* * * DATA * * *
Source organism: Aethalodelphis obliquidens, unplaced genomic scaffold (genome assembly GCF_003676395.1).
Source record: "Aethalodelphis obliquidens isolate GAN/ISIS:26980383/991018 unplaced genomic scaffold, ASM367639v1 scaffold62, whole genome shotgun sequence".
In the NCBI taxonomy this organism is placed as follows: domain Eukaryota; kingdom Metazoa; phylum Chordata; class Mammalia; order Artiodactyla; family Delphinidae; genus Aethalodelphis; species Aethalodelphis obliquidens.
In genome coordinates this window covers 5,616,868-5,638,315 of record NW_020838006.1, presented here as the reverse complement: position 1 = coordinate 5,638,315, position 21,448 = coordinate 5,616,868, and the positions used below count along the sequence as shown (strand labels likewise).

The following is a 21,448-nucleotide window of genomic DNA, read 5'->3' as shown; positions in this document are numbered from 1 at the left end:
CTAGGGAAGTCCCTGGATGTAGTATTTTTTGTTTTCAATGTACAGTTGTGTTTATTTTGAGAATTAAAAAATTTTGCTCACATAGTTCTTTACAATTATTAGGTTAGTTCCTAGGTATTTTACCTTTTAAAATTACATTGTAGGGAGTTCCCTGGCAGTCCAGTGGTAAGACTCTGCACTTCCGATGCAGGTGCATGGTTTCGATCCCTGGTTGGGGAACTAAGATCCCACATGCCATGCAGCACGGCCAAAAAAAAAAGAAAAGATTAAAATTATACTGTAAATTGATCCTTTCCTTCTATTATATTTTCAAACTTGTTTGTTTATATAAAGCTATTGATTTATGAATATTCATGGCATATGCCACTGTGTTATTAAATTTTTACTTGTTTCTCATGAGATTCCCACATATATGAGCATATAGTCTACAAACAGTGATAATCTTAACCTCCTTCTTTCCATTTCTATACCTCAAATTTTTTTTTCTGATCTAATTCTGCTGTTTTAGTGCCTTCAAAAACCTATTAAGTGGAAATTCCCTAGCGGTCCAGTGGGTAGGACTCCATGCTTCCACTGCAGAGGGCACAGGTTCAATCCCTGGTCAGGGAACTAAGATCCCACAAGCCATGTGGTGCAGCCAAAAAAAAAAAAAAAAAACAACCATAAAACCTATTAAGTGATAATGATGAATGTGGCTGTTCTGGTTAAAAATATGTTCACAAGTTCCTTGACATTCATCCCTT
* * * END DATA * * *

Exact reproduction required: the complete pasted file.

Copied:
Source organism: Aethalodelphis obliquidens, unplaced genomic scaffold (genome assembly GCF_003676395.1).
Source record: "Aethalodelphis obliquidens isolate GAN/ISIS:26980383/991018 unplaced genomic scaffold, ASM367639v1 scaffold62, whole genome shotgun sequence".
In the NCBI taxonomy this organism is placed as follows: domain Eukaryota; kingdom Metazoa; phylum Chordata; class Mammalia; order Artiodactyla; family Delphinidae; genus Aethalodelphis; species Aethalodelphis obliquidens.
In genome coordinates this window covers 5,616,868-5,638,315 of record NW_020838006.1, presented here as the reverse complement: position 1 = coordinate 5,638,315, position 21,448 = coordinate 5,616,868, and the positions used below count along the sequence as shown (strand labels likewise).

The following is a 21,448-nucleotide window of genomic DNA, read 5'->3' as shown; positions in this document are numbered from 1 at the left end:
CTAGGGAAGTCCCTGGATGTAGTATTTTTTGTTTTCAATGTACAGTTGTGTTTATTTTGAGAATTAAAAAATTTTGCTCACATAGTTCTTTACAATTATTAGGTTAGTTCCTAGGTATTTTACCTTTTAAAATTACATTGTAGGGAGTTCCCTGGCAGTCCAGTGGTAAGACTCTGCACTTCCGATGCAGGTGCATGGTTTCGATCCCTGGTTGGGGAACTAAGATCCCACATGCCATGCAGCACGGCCAAAAAAAAAAGAAAAGATTAAAATTATACTGTAAATTGATCCTTTCCTTCTATTATATTTTCAAACTTGTTTGTTTATATAAAGCTATTGATTTATGAATATTCATGGCATATGCCACTGTGTTATTAAATTTTTACTTGTTTCTCATGAGATTCCCACATATATGAGCATATAGTCTACAAACAGTGATAATCTTAACCTCCTTCTTTCCATTTCTATACCTCAAATTTTTTTTTCTGATCTAATTCTGCTGTTTTAGTGCCTTCAAAAACCTATTAAGTGGAAATTCCCTAGCGGTCCAGTGGGTAGGACTCCATGCTTCCACTGCAGAGGGCACAGGTTCAATCCCTGGTCAGGGAACTAAGATCCCACAAGCCATGTGGTGCAGCCAAAAAAAAAAAAAAAAAACAACCATAAAACCTATTAAGTGATAATGATGAATGTGGCTGTTCTGGTTAAAAATATGTTCACAAGTTCCTTGACATTCATCCCTT